If one believed everything they read, you would think we are headed towards (or in) an inflation period like Venezuela’s or, for a less extreme example, the United States in the late 70’s and early 80’s (see table below for US Core CPI over the long term). Like many things, one needs to dig a little deeper to separate the wheat from the chaff. I don’t mean to underestimate the effects of inflation on anyone’s portfolio, particularly those on fixed incomes, but it is always good practice to keep things in perspective.
In the simplest terms, inflation is caused by too many dollars chasing too few goods and services. While economists’ debate whether the “Covid Recession” was created by a supply-shock or a demand-shock, or something in between; the reality is one would be hard-pressed to think we wouldn’t have some level of inflation as we began to exit the recession. As to the causes of inflation, some would argue supply chains aren’t functioning to capacity due to continuing issues with the labor market. Others argue that the level of support provided by the government (and the Federal Reserve) has caused the problem. The reality is – it is not a binary answer but rather a likely combination of multiple complex financial theories and behavioral changes. . Predicting inflation is no different than trying to predict the stock market, particularly in the short-term.
It is important to note that the United States inflation rate has been somewhat muted over the last few years and coming out of the recession one should expect inflation to rise given where we were last year at this time. The graph below charts the core inflation rate over the past 5 years.
If we look at rates over a longer period, we see “inflation cycles” in a similar manner to regular stock market cycles.
So, what does this mean for my investment portfolio? Inflation affects investment portfolios through an erosion of purchasing power over time. Think about what the cost of a movie was in your earlier years vs. today and you get the picture. A harder question to answer is what to do about it? Is there a way to “hedge” inflation risk?
One could argue that if financial markets reflect all available information, then markets have already priced in current inflation expectations and there isn’t really anything left to hedge… If that is the case, then what an investor is trying to hedge are unexpected increases in the inflation rate. To me, this seems to go back to the old question of market timing – when do I get in, and when is it safe to get out of a hedge position? I would argue that clients with a risk-appropriate, diversified investment portfolio should not be overly concerned with inflation risk. However, if one were really concerned and felt the need to do something, below are a couple of thoughts.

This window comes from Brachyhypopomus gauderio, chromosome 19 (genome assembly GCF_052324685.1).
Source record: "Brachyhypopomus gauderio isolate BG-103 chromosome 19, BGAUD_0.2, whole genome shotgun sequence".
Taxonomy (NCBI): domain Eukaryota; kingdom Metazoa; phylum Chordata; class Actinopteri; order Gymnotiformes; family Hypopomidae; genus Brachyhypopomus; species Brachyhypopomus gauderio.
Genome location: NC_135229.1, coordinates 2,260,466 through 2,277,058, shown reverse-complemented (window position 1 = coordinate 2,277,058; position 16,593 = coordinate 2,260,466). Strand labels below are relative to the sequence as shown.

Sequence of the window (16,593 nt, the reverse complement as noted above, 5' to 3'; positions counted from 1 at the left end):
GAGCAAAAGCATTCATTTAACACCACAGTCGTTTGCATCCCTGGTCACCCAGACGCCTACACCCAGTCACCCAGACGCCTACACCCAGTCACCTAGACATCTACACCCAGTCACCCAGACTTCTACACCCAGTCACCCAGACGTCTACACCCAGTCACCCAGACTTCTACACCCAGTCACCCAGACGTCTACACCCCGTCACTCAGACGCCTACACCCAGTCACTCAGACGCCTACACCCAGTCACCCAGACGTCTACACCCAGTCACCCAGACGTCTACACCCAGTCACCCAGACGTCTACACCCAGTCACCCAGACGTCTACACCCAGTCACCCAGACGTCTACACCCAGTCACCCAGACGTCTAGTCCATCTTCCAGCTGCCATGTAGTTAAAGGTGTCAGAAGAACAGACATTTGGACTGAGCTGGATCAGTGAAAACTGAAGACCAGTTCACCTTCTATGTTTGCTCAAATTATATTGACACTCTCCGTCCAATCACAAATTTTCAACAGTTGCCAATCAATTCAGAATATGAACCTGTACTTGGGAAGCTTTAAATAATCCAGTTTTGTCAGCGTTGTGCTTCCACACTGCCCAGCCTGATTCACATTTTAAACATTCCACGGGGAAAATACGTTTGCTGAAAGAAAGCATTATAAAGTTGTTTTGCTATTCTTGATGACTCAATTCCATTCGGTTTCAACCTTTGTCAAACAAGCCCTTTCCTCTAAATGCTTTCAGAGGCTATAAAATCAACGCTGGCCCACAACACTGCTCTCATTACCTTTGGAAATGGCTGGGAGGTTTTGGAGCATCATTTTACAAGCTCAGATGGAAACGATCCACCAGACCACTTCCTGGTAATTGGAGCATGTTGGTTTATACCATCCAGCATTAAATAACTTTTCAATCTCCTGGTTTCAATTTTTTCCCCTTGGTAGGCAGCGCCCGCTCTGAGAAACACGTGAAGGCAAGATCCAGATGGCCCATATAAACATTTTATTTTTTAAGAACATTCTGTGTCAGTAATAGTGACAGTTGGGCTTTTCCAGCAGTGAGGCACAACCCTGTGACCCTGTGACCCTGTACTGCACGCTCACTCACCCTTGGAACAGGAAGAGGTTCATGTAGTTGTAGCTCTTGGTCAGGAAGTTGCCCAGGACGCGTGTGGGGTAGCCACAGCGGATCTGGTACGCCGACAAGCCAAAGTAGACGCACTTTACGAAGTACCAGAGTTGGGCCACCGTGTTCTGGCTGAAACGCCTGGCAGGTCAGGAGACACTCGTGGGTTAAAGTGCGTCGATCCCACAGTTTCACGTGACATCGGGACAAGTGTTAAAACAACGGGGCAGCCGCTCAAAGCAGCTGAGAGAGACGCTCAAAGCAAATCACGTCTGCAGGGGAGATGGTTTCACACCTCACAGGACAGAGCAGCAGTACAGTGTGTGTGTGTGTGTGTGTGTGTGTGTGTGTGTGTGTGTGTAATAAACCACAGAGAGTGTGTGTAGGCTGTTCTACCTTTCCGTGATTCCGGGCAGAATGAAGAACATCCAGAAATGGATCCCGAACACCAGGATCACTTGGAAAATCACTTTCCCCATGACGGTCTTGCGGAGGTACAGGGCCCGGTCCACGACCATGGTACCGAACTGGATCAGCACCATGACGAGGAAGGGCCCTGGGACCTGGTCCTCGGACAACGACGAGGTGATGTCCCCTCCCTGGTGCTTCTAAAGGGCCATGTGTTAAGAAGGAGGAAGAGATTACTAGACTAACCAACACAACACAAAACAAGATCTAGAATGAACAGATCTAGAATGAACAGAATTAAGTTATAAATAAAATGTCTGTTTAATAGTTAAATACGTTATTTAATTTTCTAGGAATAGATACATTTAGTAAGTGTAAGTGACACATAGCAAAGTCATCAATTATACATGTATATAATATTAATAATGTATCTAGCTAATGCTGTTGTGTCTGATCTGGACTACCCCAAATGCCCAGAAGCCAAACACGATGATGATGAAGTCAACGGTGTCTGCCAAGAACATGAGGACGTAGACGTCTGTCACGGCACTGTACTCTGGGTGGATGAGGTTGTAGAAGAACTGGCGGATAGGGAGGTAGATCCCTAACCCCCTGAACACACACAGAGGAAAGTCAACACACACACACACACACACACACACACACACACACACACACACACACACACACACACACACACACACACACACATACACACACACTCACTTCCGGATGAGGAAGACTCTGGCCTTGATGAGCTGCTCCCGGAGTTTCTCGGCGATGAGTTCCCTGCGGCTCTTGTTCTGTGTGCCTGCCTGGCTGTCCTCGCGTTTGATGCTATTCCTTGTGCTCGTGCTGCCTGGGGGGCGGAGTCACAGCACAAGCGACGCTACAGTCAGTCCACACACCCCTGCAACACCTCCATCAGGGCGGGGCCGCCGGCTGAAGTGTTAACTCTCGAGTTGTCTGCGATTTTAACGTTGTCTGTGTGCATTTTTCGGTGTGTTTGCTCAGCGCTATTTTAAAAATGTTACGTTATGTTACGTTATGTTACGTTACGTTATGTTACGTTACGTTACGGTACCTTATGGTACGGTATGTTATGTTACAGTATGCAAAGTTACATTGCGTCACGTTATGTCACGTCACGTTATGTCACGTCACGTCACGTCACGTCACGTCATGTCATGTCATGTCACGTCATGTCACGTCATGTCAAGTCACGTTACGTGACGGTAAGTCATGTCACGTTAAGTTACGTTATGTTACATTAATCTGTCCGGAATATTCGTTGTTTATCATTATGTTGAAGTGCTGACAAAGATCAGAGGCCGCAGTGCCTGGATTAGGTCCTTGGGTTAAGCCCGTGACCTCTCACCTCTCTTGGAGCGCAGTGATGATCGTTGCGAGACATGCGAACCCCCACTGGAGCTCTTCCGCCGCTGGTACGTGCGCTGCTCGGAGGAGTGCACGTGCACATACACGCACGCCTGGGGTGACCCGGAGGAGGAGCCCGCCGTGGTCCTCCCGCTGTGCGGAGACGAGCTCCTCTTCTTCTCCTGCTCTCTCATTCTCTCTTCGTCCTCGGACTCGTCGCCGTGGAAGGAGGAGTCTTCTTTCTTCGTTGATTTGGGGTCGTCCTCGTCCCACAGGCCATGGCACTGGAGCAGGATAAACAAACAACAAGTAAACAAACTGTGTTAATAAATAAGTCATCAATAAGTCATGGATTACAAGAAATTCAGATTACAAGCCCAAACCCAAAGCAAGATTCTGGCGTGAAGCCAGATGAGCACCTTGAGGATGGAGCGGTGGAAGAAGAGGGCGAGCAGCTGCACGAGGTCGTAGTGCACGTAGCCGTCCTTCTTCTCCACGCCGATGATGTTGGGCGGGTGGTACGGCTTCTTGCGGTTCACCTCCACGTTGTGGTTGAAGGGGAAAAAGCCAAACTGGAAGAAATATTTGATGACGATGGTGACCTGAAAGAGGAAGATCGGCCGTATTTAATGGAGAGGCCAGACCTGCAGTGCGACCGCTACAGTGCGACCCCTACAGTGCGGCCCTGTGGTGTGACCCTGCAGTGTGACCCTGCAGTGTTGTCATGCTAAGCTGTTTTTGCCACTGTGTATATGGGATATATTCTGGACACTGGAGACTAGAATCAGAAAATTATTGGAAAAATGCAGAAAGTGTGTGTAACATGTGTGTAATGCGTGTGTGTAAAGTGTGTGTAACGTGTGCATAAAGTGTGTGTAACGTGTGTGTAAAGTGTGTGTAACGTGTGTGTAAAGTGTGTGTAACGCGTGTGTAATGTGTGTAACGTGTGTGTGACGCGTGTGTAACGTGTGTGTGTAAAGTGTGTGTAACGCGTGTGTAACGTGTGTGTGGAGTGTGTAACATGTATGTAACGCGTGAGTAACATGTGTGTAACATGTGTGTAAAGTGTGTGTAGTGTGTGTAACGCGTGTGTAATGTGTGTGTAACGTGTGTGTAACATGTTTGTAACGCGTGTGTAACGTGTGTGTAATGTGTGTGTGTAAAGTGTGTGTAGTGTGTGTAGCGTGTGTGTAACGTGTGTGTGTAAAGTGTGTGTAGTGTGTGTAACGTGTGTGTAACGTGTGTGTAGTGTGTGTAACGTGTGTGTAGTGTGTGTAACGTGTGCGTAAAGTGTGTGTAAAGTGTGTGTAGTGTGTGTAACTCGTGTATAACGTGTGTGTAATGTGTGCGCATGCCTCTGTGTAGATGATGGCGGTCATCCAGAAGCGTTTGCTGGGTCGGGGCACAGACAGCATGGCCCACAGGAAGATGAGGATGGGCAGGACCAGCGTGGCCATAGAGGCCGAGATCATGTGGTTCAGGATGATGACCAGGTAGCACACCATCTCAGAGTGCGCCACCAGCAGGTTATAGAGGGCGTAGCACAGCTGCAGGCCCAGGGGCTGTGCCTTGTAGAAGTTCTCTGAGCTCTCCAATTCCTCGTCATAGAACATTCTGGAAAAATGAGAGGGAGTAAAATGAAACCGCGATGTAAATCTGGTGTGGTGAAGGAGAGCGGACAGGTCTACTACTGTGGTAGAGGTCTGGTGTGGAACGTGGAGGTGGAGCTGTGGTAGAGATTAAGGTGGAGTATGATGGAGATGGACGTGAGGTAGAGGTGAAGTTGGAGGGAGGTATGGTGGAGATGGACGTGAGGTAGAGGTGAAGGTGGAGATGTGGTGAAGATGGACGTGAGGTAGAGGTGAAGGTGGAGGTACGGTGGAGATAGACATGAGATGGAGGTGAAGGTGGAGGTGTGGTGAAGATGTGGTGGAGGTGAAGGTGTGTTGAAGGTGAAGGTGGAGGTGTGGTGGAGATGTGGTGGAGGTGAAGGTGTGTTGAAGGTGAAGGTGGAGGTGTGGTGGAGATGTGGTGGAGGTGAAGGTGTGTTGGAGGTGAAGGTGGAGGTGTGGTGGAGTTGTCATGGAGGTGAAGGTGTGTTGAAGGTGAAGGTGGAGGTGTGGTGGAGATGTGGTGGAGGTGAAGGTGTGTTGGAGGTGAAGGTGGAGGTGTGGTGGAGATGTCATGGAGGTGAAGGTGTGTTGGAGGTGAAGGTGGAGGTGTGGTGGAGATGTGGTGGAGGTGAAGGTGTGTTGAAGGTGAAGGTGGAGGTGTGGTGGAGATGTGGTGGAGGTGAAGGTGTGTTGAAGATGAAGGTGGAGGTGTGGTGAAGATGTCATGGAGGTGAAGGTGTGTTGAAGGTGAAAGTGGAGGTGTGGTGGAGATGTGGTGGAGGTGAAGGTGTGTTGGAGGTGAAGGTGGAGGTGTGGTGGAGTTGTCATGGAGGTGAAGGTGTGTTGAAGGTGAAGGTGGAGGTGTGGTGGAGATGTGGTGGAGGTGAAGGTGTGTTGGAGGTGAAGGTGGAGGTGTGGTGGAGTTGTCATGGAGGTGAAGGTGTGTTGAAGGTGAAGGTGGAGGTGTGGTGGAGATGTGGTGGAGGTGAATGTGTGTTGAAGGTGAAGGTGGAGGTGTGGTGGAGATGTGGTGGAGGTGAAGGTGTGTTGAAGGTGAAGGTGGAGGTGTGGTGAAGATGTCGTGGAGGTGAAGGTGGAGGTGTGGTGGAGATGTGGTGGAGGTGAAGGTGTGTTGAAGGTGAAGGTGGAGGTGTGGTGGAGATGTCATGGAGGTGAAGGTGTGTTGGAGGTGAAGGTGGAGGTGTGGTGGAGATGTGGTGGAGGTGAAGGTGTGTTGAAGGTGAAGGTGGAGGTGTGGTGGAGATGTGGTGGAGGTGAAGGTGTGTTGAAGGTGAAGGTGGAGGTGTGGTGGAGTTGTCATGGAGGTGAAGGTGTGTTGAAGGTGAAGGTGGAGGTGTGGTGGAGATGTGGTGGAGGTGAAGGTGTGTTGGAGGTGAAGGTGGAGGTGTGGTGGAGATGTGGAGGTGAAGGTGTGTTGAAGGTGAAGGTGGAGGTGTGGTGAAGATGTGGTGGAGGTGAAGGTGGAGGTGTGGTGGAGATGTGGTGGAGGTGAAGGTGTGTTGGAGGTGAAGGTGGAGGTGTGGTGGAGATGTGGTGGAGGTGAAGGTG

Equities – yup, good old-fashioned stocks provide a hedge against inflation as a company’s revenues generally adjust higher for increased prices. Additionally, assets like commodities and commodity producers are often cited as “safe havens” during inflationary periods – but let the buyer beware – commodities like metals, energy, etc. can be volatile! As mentioned before, similar to market-timing, you have to get 2 decisions right – when to buy, and when to sell.
For fixed income investors, inflation is a bit more problematic, but there are a couple of things to think about:
- Adding some exposure to Treasury Inflation-Protected Securities (TIPS) – these are securities where coupon and principal payments are tied to the inflation rate
- Shorten duration – bonds with shorter maturities are generally not as impacted by inflation as longer dated bonds
In closing, inflation risk is only one of several risks concerning to investors. Rather than trying to time the market, perhaps it may be best to review your portfolio with your advisor and ensure it continues to meet your short-term and long-term needs.